Underline the assumptions of social work in the context of corrections.
In correction, Social Work not only helps individuals, groups and community to solve problems, but also assists them to prevent offending behaviour and enrich daily living. So, the main focus of the social worker is upon helping people to prevent and control crime.
The underlying assumptions of social work in the context of corrections are:
Social Work, has problem solving functions and hence, it can help offenders in their treatment and rehabilitation.
Social Work practice is an art with a scientific and value foundation and, hence, correctional work is professional in nature.
Social Work as a line of work came into being and continued to develop because it meets human needs and aspirations recognized by society. Hence, it assumes some of the socialization and control functions of society and helps the offenders to reshape their behaviour.
Social Work values are not necessarily or altogether those universally or predominantly held or practiced in society and hence, it emphasizes in treatment and rehabilitation of the offender.
- Tested knowledge,
- Hypothetical knowledge that requires transformation into tested knowledge, and
- Assumptive knowledge (or “Practice wisdom”) that requires transformation into hypothetical and then into tested knowledge.
The scientific base of social work consists of three types of knowledge.
The knowledge desirable for social work practice is determined by its goals and functions and the problems it seeks to solve.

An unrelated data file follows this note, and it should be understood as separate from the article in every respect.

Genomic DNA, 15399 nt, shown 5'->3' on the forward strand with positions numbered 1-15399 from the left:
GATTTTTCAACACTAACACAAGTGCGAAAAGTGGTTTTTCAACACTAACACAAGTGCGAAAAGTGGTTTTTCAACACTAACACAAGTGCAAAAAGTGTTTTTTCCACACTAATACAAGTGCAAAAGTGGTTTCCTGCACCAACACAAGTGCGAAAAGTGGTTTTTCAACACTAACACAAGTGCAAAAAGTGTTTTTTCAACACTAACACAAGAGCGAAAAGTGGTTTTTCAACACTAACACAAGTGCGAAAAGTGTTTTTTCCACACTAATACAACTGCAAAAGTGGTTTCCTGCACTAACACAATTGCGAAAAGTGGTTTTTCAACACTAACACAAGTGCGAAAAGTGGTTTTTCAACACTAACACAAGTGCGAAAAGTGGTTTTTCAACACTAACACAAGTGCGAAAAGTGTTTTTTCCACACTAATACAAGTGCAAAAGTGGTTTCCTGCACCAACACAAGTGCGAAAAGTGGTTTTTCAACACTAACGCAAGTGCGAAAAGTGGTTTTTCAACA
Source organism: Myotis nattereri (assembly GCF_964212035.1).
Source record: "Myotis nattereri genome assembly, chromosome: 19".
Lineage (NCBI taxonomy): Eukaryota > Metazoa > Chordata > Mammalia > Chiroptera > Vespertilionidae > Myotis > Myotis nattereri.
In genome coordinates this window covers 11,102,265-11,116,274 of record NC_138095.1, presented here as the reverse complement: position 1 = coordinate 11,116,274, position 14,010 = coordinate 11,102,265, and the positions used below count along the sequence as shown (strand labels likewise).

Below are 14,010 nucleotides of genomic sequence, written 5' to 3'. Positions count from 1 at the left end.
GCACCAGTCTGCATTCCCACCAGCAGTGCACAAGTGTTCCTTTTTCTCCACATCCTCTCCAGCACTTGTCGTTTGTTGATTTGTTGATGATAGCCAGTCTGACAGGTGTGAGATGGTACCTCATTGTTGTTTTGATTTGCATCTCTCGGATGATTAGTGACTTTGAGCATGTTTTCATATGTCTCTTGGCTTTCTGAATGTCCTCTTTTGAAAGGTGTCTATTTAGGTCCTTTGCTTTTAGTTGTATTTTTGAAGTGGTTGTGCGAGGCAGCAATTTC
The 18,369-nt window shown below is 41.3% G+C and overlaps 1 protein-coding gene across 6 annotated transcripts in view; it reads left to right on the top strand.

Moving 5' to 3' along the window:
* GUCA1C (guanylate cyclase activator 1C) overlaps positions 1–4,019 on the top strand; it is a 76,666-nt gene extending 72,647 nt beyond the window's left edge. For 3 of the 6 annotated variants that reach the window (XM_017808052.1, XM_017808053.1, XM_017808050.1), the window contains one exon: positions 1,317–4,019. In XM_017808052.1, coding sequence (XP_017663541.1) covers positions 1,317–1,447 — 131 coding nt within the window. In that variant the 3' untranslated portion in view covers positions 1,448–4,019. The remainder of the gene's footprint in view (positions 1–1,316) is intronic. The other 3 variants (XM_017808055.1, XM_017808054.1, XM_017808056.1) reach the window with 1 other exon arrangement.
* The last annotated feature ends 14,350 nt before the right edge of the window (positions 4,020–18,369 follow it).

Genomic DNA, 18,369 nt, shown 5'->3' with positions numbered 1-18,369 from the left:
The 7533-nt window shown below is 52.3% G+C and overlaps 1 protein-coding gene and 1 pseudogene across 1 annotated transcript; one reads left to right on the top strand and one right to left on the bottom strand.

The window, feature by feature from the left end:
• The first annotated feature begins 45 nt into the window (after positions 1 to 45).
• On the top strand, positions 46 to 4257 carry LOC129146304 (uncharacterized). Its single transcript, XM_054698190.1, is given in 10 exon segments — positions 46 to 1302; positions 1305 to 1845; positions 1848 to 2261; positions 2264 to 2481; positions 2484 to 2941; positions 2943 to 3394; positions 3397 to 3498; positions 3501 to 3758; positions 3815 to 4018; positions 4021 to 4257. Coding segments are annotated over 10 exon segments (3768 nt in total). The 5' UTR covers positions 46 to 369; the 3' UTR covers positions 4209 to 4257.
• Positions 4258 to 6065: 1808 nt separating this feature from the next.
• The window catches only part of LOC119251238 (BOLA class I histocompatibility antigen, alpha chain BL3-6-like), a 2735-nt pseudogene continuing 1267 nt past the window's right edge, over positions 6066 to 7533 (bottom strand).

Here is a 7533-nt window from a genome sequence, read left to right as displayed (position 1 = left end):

The internalization of professional information and values is a vital characteristic of the professional social worker, since he helps the offender to change his behaviour.
Professional skill have his artistic creation, ensuing from three internal processes: first, mindful selection of knowledge relevant to the professional task at hand in order to help the offender, second, blend of this, knowledge with social work and correctional values and third, the expression of this blend in ably relevant activity to administer correction and to alter offending behaviour.
These assumptions constitute commitments for the social worker. It also means that the functions assigned to social effort by society represent a two-fold responsibility. The first is to determine the professional activities through which it seeks to reach its socially approved goals and modify them as necessary in the light of change social needs. The second is to put into effect discipline and control over practice that would keep its professional accountability.